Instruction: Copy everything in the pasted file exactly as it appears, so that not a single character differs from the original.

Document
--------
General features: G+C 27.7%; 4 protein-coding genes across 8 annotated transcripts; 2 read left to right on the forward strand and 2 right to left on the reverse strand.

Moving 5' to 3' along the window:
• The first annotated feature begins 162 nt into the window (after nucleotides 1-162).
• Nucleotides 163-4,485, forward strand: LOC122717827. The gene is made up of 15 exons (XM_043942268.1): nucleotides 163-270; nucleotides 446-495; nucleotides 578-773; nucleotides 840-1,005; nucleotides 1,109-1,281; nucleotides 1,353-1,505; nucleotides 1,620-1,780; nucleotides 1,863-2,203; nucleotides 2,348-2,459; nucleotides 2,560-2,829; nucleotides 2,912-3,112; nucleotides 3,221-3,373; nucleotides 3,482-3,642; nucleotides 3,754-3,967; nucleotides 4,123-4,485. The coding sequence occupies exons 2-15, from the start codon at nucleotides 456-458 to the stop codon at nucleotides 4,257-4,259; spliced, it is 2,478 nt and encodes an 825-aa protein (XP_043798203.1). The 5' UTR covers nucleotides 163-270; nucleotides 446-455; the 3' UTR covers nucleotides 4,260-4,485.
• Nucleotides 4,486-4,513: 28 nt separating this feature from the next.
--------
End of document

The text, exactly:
General features: G+C 27.7%; 4 protein-coding genes across 8 annotated transcripts; 2 read left to right on the forward strand and 2 right to left on the reverse strand.

Moving 5' to 3' along the window:
• The first annotated feature begins 162 nt into the window (after nucleotides 1-162).
• Nucleotides 163-4,485, forward strand: LOC122717827. The gene is made up of 15 exons (XM_043942268.1): nucleotides 163-270; nucleotides 446-495; nucleotides 578-773; nucleotides 840-1,005; nucleotides 1,109-1,281; nucleotides 1,353-1,505; nucleotides 1,620-1,780; nucleotides 1,863-2,203; nucleotides 2,348-2,459; nucleotides 2,560-2,829; nucleotides 2,912-3,112; nucleotides 3,221-3,373; nucleotides 3,482-3,642; nucleotides 3,754-3,967; nucleotides 4,123-4,485. The coding sequence occupies exons 2-15, from the start codon at nucleotides 456-458 to the stop codon at nucleotides 4,257-4,259; spliced, it is 2,478 nt and encodes an 825-aa protein (XP_043798203.1). The 5' UTR covers nucleotides 163-270; nucleotides 446-455; the 3' UTR covers nucleotides 4,260-4,485.
• Nucleotides 4,486-4,513: 28 nt separating this feature from the next.